If you’re not a New Orleans resident, you probably are not aware of an annual Super Sunday that doesn’t have anything to do with football, unless you are a Tremé fan.
Every year on the Sunday closest to St. Joseph’s Day, the Mardi Gras Indians put on parades. This year, that Sunday is March 17th – also St.Patrick’s Day – which will make for a very full day for both visitors and natives.
The history of the Mardi Gras Indians is very interesting. There are about 40 Tribes, loosely connected by the Uptown Indians, who have more abstract African-inspired suits; and the Downtown Indians, who have more pictorial suits with strong Native American influence. In the older days, the Parade was a day for settling scores, with masking keeping the avengers from being identified. That’s all in the past though, with the competition now centering on the beautiful and gorgeous costumes, which are called Suits .
In the Super Sunday parade, the Indians wear the heavy, beautifully and ornately decorated Suits, which weigh up to and over 100 pounds. The Suits are heavily feathered and beaded, and take 6-9 months to design and build, and cost thousands of dollars.
From Knowla.org: “Membership in a Mardi Gras Indian tribe is voluntary and based on social networking rather than birthright. Tribes are organized with very specific roles for each member, following a system begun by early tribes such as the Creole Wild West and Yellow Pocahontas. The big chief is the tribal leader, often assisted by second chiefs and queens. The spy boy marches several blocks in front of the chiefs and queens, seeking out other tribes. He relays directions to the flag boy, who notifies the chief by waving a flag or stick. When tribes meet, the wild man clears a path among the onlookers so the chiefs can face off. Changes in the tribe membership often lead to changes in these positions, but the hierarchy of the tribal organization—akin to a military unit—is strictly maintained. Matters of any significance fall under the authority of the chief. “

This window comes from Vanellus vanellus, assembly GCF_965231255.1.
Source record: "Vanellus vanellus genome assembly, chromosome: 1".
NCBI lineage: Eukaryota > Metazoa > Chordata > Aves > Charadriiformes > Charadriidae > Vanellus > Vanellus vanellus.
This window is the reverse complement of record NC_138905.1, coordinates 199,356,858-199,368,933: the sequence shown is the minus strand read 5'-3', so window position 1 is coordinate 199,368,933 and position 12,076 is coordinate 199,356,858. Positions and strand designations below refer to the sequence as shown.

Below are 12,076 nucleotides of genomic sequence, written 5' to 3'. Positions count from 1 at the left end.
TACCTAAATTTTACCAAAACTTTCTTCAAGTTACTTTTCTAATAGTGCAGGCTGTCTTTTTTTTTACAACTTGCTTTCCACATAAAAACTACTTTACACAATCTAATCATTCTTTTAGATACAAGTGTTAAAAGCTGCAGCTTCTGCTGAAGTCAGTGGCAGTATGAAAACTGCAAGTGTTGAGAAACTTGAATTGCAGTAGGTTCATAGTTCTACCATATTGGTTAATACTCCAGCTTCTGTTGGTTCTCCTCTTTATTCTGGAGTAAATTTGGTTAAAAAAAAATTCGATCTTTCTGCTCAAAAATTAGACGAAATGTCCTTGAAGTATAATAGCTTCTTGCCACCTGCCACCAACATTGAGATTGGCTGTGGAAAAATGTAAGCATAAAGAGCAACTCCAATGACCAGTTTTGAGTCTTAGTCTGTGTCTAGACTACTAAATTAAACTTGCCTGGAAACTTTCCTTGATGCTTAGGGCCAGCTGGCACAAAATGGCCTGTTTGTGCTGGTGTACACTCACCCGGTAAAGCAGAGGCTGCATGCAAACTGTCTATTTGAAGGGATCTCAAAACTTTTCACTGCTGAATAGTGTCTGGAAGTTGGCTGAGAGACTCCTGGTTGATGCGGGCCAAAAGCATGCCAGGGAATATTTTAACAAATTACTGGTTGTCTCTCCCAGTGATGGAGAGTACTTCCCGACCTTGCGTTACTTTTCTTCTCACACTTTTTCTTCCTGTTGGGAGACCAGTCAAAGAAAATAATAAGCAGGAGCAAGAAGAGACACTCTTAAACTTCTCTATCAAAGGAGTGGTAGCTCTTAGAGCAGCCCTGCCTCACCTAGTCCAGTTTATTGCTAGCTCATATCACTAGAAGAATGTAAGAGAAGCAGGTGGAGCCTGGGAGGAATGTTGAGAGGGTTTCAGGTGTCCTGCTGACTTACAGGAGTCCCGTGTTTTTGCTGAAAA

The Song “Iko Iko” is based on a confrontation by two Tribes:
The main parade will take place in the Central City neighborhood, originating at A.L. Davis Park (Washington and LaSalle streets) at noon. The route is:
Starts on LaSalle
Left at Martin Luther King Blvd.
Left at South Claiborne Avenue
Left at Washington Avenue
Ends back at A.L. Davis Park
Come and learn about something new in New Orleans, and stay with us at 1896 O’Malley House while you’re at it!